When you move from an on-prem environment to the cloud, you hand over a lot of control of the network administration. This can be a blessing and a curse.
On the plus side, the cloud vendors invest heavily in the network as this is critical to the delivery of a flexible on-demand service. This means it is likely to be far better than the network infrastructure that you had on-prem.
On the other hand, the network you had on-prem was set up for you and the architecture was known to you. It is reasonable to assume that an AWS availability zone is a physical datacentre for most applications, but that is a crude approximation of a complex compute infrastructure. An availability zone may have multiple physical data centres. Applications that span thousands of machines are likely to find that the VMs are spread across multiple data centres with variable latencies that follow.
In order to balance out the blessings and the curses, planning and effective data collection are vital. At this point, turning to Douglas Adams could help.
How, why and where
The Hitchhiker’s Guide the Galaxy says that civilisation follows several phases known as “how, why and where”. At the moment, most hybrid cloud orchestration for the HPC stage is still at the “how do we run in the cloud?” stage. The follow-on question is usually: “How do we run in the cloud efficiently?” But this is really just an extension of the original PoC, but with better profiling and optimisation tools.
As applications become more portable and bursting gets easier, we’ll enter the “why” stage. Finetuning the business case for what should stay on-prem and what should move to the cloud will be possible using the data collected on costs and efficiency. This is where investment in effective telemetry will pay off because the data collected at the PoC stage can be used to forecast and plan for the “why” stage.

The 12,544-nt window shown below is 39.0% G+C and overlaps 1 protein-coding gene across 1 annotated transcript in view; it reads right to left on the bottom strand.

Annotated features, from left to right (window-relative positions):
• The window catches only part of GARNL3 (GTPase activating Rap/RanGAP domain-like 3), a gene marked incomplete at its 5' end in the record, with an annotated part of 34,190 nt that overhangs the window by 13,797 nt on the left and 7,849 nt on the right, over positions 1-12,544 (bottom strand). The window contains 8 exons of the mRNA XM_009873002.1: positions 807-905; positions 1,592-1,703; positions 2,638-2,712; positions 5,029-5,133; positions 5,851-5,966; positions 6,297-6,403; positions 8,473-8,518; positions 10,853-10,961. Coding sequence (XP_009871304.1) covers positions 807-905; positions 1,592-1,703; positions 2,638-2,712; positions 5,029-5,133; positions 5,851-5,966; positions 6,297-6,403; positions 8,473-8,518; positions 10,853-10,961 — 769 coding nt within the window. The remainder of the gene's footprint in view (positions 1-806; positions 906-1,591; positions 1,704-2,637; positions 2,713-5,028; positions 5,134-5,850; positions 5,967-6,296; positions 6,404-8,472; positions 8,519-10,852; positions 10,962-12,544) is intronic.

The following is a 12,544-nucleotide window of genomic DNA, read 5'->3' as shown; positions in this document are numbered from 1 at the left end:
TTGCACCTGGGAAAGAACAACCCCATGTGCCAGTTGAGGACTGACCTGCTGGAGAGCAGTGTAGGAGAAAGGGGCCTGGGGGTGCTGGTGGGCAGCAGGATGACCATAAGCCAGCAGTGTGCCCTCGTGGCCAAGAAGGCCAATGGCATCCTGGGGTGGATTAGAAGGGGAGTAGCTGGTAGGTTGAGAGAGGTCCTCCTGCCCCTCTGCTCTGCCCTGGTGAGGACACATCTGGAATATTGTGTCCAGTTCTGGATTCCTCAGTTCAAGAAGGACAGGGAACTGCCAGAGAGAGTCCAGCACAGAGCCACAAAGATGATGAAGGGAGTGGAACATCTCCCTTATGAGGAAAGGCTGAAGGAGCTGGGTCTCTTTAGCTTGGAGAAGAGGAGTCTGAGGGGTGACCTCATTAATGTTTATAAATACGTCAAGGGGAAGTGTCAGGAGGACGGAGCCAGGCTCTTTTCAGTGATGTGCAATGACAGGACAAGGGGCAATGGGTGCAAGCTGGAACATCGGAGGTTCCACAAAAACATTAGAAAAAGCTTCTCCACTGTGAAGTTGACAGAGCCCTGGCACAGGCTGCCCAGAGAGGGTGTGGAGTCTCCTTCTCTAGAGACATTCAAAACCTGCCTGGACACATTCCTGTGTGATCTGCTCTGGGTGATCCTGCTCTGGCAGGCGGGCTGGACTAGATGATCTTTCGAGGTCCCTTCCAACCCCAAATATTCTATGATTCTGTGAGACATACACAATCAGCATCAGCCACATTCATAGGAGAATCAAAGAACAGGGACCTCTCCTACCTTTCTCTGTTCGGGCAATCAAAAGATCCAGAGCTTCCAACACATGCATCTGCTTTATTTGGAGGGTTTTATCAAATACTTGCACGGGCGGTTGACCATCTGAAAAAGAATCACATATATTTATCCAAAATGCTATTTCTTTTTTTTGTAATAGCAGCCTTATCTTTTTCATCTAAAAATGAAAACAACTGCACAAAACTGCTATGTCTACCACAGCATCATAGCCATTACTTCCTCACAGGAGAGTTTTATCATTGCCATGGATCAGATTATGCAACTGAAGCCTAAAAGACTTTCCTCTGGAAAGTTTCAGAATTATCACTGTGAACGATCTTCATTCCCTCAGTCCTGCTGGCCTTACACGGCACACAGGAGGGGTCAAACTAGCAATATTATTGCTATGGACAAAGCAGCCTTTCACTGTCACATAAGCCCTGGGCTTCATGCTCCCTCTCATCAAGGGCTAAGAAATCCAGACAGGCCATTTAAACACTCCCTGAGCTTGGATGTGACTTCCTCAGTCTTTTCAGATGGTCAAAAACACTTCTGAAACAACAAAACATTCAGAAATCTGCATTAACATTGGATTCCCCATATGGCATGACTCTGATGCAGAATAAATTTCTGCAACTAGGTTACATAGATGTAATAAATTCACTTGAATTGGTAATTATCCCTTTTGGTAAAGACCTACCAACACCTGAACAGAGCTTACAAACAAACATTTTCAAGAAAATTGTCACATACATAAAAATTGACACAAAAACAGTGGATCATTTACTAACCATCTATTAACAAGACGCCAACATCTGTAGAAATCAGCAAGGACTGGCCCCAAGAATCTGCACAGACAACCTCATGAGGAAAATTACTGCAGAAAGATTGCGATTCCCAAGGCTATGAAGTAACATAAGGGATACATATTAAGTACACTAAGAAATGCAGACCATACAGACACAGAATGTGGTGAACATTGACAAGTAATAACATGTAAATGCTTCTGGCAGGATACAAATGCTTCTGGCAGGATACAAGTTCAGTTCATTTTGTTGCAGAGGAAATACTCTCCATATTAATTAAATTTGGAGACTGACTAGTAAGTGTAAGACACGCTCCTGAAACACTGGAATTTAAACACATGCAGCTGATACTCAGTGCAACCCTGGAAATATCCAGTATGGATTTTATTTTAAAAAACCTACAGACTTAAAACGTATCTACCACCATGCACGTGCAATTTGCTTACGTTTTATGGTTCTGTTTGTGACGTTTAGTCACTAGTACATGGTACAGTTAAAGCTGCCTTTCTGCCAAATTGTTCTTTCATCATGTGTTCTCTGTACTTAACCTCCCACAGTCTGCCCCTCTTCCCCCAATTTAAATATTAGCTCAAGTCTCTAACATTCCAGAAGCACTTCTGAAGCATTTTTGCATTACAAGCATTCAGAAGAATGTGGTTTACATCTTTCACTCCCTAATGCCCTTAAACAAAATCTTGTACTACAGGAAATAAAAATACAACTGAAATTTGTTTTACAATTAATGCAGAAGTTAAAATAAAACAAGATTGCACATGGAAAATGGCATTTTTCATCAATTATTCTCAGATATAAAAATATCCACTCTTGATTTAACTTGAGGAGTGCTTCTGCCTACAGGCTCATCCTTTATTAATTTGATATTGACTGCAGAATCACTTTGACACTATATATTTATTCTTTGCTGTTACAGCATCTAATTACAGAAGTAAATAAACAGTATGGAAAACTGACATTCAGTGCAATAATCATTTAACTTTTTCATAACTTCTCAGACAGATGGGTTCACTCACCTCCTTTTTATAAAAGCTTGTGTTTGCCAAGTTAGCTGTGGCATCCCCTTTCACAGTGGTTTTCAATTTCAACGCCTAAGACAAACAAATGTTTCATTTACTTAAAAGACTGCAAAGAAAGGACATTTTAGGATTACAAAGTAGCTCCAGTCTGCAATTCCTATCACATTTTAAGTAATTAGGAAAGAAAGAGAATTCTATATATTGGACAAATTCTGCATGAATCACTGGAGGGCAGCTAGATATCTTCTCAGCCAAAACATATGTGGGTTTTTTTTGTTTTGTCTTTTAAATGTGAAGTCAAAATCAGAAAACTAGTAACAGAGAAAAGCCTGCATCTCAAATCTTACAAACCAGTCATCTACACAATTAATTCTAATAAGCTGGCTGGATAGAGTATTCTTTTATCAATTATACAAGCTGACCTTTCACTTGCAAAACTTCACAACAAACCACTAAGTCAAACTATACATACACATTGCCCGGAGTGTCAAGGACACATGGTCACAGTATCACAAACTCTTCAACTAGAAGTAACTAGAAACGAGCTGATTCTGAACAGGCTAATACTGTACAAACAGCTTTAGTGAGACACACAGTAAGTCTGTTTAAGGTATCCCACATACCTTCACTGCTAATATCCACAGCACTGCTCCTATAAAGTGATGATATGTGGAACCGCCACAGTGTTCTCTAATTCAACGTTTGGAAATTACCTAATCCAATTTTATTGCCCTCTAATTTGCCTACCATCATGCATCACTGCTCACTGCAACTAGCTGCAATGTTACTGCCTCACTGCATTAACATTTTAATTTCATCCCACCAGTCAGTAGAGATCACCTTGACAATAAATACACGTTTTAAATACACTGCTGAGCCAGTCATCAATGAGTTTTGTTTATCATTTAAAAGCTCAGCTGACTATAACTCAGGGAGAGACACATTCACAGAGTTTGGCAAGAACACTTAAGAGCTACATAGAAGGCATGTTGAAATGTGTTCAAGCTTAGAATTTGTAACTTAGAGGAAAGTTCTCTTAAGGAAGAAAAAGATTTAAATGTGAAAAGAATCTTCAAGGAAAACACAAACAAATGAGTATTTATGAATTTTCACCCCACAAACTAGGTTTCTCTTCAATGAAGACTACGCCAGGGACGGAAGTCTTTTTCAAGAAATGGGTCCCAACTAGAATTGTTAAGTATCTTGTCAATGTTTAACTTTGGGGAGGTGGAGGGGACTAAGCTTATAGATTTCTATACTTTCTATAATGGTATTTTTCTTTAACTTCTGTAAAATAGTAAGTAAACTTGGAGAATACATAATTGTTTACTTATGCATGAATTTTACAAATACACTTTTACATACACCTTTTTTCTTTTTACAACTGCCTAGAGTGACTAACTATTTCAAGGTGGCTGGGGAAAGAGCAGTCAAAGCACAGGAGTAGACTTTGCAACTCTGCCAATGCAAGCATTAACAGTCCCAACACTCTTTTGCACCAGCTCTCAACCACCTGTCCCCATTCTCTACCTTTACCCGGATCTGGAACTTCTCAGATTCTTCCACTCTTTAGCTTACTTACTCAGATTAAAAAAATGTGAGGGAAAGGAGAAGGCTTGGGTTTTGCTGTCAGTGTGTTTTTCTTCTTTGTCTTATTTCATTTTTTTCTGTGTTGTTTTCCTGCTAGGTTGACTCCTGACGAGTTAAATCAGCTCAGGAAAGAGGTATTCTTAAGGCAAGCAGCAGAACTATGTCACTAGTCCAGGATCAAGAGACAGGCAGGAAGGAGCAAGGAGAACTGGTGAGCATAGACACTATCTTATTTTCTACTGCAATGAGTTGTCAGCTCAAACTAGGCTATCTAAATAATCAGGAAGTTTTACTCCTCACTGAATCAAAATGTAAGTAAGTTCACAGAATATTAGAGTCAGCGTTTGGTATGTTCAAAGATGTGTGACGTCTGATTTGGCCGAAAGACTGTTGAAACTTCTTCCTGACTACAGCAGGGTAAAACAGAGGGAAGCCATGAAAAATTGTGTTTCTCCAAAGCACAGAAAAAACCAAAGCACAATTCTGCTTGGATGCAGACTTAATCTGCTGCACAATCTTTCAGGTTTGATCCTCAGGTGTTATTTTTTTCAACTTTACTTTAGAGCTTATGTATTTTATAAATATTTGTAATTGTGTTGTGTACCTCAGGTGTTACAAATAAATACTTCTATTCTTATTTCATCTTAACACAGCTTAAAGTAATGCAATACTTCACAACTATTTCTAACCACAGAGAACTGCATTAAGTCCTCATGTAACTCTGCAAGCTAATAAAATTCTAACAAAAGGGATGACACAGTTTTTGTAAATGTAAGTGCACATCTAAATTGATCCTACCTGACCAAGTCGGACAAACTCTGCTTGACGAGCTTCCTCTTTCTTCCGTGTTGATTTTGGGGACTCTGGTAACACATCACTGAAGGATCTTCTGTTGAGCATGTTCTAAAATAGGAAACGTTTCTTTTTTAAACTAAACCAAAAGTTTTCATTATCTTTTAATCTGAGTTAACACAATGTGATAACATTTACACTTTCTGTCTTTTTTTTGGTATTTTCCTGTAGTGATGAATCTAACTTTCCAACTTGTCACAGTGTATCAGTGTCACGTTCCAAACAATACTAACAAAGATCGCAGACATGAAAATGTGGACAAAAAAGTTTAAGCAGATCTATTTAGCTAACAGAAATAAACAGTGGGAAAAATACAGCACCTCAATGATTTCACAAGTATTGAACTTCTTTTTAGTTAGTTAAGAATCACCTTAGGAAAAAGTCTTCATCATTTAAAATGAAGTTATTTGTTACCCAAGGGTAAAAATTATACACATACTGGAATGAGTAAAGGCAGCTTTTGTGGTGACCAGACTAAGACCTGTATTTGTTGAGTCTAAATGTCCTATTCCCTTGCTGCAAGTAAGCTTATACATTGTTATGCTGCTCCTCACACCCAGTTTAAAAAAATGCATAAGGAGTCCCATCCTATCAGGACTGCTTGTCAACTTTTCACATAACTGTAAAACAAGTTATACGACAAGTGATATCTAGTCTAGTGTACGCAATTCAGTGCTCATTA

Finally, once we have our applications bursting into the cloud efficiently, we will be ready for the “where” stage. Fine tuning up to this point is likely to have focused on optimising application I/O, sizing the compute instances correctly and designing the data management strategy. The latter is likely to shape a lot of the big-picture “where” questions as we pick regions that suit data protection policies and we choose availability zones to de-risk critical infrastructure.
Challenges of orchestration
At the moment, on-prem schedulers are grappling for a share of the hybrid cloud market. It’s not clear if they will be able to adapt to such a different environment or whether we’ll see completely new technology win. One challenge for the orchestration technology of tomorrow will be to dynamically adapt to an unknown network topology within an availability zone.
It would be unusual for an on-prem cluster to be spread across multiple data centres, but it should be expected in the cloud. The schedulers of the future will need to be able to derive the locality of available resources and allocate tasks accordingly. To do this, organisations will need to monitor compute resources, I/O latency and applications to be able to predict the communication patterns and choose the appropriate machines for each task.
Another advantage of the cloud is virtually unlimited scaling when you need it. Why wait a week for the answer when you can scale up and get the results in an hour? As cloud deployments scale far beyond what you would see in an on-prem environment (and on-prem edges closer to exascale) we’ll see far more nodes fail and the way we run jobs will have to change to expect that and adapt.
A far more transactional approach to computing will suit this compute model, but are we close to being able to do that? Many areas of HPC are in theory ideal for this kind of compute model and many organisations are already run in this way.
Making predictions when technology is still an such an emergent phase is extremely difficult. To have the best chance of success, however, we owe it to the network to monitor data effectively.